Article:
I kinda like Andrew Cuomo even though (and shame on me) I really don’t know a lot about him – probably because I think so highly of his father. So sue me.
There’s a story at Bloomberg today about his campaign contributions. It’s caught my attention, as does any story about our corrupt campaign finance practices.
However, if I”m reading this correctly, it seems that in fundraising for his gubernatorial run, Cuomo is operating within the norm but because the ethics of this norm is often questionable, Andrew Cuomo may have acted improperly. It just seems like one of those non-story stories, which would be perfectly legit – in fact very welcome – if it were not hung off a single individual. Read the story and if I’m getting it wrong, let me know. Campaign finance reform is something I care deeply about so maybe I’m being deliberately blind because I like Cuomo.
From the story:
Cuomo’s donation forms ask contributors to sign a statement saying they have no “matter” pending with him. That rule “does not extend to attorneys representing persons or entities with matters before the NYS Attorney General’s office,” the form states, mirroring his predecessors’ policies.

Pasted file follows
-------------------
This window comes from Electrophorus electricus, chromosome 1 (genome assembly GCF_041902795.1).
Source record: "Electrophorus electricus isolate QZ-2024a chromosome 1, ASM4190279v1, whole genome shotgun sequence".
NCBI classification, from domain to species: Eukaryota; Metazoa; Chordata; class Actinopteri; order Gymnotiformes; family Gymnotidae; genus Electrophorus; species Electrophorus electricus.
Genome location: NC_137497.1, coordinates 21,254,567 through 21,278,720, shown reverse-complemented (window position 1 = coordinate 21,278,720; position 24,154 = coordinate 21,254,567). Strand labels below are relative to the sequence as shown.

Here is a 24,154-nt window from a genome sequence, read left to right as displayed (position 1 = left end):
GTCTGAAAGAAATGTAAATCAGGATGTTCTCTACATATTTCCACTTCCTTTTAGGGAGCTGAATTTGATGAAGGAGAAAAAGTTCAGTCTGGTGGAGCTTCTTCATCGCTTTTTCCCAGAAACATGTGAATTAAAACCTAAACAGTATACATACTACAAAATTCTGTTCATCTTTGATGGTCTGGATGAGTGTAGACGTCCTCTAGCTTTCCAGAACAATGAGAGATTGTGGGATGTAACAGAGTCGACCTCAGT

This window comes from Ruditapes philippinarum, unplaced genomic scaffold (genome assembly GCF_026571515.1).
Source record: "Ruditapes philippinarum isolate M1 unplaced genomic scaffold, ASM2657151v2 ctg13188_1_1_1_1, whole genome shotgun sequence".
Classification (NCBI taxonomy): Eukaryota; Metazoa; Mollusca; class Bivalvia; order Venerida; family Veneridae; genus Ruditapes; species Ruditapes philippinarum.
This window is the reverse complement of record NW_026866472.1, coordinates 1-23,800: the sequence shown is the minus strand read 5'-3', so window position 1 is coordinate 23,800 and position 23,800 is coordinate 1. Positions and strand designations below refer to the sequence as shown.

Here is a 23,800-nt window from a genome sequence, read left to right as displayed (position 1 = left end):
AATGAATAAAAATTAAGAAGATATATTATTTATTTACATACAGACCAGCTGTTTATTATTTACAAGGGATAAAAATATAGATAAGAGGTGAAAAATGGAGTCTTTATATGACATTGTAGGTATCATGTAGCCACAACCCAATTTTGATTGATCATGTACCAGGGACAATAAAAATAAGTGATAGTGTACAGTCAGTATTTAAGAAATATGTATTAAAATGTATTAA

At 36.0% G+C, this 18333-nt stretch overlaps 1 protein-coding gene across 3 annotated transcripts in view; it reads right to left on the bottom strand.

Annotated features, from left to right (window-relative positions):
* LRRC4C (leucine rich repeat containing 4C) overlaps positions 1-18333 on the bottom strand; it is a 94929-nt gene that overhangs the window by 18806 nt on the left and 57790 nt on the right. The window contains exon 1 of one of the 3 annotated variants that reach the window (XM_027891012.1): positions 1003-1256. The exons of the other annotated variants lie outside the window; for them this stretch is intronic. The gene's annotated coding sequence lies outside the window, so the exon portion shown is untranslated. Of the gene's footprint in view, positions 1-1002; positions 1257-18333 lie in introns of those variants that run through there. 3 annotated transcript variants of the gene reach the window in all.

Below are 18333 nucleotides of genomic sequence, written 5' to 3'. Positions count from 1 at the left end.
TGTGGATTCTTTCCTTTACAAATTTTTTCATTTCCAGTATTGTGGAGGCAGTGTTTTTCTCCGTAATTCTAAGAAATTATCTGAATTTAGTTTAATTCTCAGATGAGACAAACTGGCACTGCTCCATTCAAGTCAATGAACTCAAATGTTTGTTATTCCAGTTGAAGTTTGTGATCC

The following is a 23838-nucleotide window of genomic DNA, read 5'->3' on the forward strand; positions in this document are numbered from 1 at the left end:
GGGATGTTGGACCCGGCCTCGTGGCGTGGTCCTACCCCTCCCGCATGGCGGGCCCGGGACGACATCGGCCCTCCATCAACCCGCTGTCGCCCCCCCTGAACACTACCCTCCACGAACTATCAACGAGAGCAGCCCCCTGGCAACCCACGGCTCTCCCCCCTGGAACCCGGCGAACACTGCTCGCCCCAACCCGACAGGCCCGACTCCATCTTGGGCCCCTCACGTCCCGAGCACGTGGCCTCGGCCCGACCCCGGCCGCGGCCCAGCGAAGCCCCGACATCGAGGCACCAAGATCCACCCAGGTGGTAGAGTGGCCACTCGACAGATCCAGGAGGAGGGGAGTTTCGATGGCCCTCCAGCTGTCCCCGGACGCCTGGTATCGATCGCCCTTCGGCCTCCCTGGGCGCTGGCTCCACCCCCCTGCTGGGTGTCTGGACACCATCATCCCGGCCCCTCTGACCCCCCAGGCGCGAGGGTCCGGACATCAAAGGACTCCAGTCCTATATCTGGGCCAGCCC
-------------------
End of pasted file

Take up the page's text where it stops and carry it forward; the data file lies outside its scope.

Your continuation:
The American Bar Association “Model Rules” for lawyers, which don’t address attorneys general, prohibit donations to judges made for the purpose of getting hired. Cuomo, who doesn’t hire outside lawyers, abides by that principle, Bamberger said. New York State rules for attorneys allow contributions to judges or public officials as long as the recipient is allowed to accept gifts.
Eliot Spitzer, attorney general from 1999 to 2006, took lawyer donations too from those with cases before him. Boies gave him $15,000 and the Boies Schiller firm gave $10,000 in 2004, according to state records.
“Candidates in New York State for district attorney, judge, attorneys general, and all other offices have operated under the very same rules for decades,” Bamberger said.